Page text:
- 1 cup quick grits
- 4 1/2 cups water
- 1/2 teaspoon kosher salt
- 8 ounces grated Monterey Jack cheese
- 4 ounces cream cheese
- 1/2 can Regular Rotel (tomatoes & chilies), DRAINED
- 2 ounces chopped green chilies (1/2 of one of those small cans)
- 1/4 teaspoon cayenne pepper
- 1/4 teaspoon paprika
- Freshly ground black pepper, to taste
Bring the water to a boil in a large saucepan or, even better, an oven-proof pot, like LeCreuset. Add the salt, then stir in the grits and continue to stir until the water comes back up to a boil, then cover and turn the heat down to low. Let simmer for 5 minutes, stirring every minute or so.
After 5 minutes, remove the pot from the heat and stir in the two cheeses, Rotel (drained, unless you want to burn your taste buds off), chilis, cayenne pepper, and paprika. Stir until all cheese is melted and well incorporated. Add freshly ground black pepper, to taste.
Transfer pot to oven (or pour grits into a casserole-type baking dish) and bake uncovered for about 45 minutes.
Let the grits cool for about 10 minutes prior to serving. The top layer will firm up a bit, and, when stirred into the pot, makes for great texture.
For the steak:
- 16 ounce steak of your choice (we love flatiron – see below)
- Olive oil
- Dry rub of your choice (I swear by Dizzy Pig Cowlick)
Remove your steak from the fridge at least an hour before you plan to cook it. Load your grill up with charcoal and get it as hot as possible.
With the Egg, we go for about 800 degrees. :-0
Incidentally, for a steak that is at least 1.5 inches thick, I swear by the TRex Method. You can read TRex’s novella at the previous link, or you can just remember: hot sear, 20 minute rest off the heat, roast at lower temperature until done.
So I started by searing our flat iron steak (our favorite “budget cut” – the 2nd most tender cut after the tenderloin, but with a rich flavor closer to that of a ribeye, and for a fraction of the price) for about 90 seconds a side.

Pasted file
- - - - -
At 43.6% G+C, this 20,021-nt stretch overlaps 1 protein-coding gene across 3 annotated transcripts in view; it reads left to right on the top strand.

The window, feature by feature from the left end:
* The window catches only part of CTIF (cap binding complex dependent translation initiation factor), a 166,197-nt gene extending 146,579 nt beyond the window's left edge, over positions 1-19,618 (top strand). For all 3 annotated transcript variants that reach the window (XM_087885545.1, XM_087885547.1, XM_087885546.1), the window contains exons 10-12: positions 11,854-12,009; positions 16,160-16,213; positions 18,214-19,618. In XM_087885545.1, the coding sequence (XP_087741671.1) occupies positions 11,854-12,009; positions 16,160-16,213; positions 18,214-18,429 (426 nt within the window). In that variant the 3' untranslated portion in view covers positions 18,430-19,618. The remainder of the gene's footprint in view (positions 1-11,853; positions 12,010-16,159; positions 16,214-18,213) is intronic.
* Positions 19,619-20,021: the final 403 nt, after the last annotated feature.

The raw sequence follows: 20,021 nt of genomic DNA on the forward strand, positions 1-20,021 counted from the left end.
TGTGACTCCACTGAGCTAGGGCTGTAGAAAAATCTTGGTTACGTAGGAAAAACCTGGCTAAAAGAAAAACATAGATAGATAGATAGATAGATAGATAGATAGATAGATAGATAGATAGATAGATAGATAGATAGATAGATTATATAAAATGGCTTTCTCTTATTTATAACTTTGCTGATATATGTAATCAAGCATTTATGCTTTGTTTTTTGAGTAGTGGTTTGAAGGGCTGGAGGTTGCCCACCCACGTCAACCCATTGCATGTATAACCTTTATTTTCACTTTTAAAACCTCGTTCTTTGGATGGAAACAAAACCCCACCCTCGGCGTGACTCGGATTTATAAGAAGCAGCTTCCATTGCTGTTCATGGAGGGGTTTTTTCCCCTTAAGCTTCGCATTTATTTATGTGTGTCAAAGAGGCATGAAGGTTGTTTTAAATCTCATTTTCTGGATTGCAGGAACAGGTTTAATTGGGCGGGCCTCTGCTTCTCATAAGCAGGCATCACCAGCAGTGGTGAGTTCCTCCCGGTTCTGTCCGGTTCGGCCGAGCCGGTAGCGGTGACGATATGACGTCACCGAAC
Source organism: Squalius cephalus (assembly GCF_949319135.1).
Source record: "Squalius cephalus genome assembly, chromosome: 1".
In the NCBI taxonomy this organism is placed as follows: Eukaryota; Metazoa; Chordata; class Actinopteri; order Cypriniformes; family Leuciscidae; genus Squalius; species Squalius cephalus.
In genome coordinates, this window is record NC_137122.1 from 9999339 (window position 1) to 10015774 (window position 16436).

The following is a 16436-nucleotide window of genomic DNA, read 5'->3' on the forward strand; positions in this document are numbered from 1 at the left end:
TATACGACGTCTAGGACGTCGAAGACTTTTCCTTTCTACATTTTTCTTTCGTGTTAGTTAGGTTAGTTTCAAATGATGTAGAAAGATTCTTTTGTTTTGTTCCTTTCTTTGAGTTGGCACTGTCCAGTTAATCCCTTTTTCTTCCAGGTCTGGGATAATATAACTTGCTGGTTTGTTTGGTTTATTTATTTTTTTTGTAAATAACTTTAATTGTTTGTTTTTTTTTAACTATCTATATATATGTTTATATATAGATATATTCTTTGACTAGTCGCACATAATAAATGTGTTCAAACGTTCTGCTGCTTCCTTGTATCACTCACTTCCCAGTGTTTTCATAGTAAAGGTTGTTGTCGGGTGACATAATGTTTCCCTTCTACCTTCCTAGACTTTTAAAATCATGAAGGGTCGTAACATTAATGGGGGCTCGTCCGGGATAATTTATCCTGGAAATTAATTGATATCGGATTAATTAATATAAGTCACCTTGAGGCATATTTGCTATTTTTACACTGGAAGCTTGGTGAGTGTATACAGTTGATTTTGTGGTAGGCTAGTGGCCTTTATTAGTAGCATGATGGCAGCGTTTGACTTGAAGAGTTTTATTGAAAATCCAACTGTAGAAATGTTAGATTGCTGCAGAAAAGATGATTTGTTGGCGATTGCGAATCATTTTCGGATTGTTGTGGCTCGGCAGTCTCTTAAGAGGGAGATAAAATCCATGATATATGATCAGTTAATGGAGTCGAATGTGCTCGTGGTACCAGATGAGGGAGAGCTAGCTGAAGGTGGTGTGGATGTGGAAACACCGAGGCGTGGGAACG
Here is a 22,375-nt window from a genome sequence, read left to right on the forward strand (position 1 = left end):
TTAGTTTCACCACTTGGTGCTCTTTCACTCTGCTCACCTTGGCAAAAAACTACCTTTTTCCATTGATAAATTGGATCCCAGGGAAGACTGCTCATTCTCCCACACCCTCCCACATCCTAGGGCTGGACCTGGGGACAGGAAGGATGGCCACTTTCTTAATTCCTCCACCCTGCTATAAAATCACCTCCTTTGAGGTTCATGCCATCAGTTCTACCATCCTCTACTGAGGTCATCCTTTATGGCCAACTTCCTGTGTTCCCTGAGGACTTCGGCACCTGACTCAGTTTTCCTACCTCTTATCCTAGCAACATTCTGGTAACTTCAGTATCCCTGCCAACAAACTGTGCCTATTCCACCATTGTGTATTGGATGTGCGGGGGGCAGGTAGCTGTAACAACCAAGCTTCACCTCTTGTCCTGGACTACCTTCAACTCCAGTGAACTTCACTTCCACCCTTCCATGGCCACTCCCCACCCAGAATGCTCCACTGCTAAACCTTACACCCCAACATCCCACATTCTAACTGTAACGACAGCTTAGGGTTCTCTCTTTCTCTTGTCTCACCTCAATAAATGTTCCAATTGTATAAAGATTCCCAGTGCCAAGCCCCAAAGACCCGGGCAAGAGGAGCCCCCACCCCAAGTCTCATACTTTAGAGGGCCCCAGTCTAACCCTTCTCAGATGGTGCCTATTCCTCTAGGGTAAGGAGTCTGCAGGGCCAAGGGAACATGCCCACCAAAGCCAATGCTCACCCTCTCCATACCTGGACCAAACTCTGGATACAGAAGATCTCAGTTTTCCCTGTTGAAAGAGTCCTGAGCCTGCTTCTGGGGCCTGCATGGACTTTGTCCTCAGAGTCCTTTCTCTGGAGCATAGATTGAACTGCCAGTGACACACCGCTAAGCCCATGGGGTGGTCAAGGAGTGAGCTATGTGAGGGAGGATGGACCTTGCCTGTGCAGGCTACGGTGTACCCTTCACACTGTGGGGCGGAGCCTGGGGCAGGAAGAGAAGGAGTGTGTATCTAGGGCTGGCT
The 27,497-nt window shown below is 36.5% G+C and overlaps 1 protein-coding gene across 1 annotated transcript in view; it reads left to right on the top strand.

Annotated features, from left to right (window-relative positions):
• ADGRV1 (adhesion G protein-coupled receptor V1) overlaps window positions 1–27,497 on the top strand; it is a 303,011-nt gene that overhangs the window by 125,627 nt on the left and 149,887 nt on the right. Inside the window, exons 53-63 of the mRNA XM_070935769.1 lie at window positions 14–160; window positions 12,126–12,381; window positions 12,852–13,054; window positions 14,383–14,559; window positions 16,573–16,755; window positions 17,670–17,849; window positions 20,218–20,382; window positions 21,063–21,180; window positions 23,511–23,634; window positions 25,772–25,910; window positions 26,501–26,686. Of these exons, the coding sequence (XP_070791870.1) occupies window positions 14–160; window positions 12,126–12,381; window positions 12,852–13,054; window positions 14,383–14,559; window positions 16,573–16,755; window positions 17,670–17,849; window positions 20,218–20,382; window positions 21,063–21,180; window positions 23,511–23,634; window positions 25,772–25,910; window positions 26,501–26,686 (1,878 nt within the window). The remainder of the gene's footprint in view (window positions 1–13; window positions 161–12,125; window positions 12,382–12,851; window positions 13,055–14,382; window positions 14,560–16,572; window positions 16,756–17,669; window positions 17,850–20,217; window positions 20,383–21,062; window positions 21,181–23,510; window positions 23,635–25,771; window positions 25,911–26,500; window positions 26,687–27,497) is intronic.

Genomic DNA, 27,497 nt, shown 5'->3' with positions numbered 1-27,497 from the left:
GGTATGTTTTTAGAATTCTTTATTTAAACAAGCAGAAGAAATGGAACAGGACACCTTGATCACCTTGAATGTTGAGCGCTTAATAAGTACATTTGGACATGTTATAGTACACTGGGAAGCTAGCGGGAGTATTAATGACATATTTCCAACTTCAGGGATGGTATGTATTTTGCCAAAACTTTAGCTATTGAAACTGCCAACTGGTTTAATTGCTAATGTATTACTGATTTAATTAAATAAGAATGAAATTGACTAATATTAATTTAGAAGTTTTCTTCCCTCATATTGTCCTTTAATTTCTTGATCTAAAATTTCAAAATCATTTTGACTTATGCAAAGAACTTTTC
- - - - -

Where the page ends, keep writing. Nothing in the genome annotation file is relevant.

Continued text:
Normally you would rest a steak off the heat for 20 minutes, then roast it until done at around 400 degrees. But I was racing against the sunset for photo lighting last night, so we rested the steak for only about 5 minutes, then finished it off at around 500 degrees for about 4 minutes per side, or until the internal temperature read 135 degrees.
Prior to slicing your steak, always let it rest (again) for at least 5 minutes; during this time the juices, which had been driven to the meat’s surface by the high grilling temperatures, will redistribute themselves into the interior of the meat, leaving you with a much juicier steak. If you slice into a steak too soon, most of the juices will be sitting in a pool on your plate, instead of moistening and adding flavor to each slice.
In conclusion, Let’s be honest, you just can’t go wrong with steak, right? But having said that, I thought the grits were – without question – the star of this duet. The addition of cream cheese was brilliant, as it brought the creaminess to a level of perfection without having to add bags and bags of grated cheese. And the Rotel adds just the right southwestern kick without stealing the entire show.
If you’re feeling spicy and have a hankering for comfort food, this dish is sure to satisfy.
Enjoy! Eat well my friends!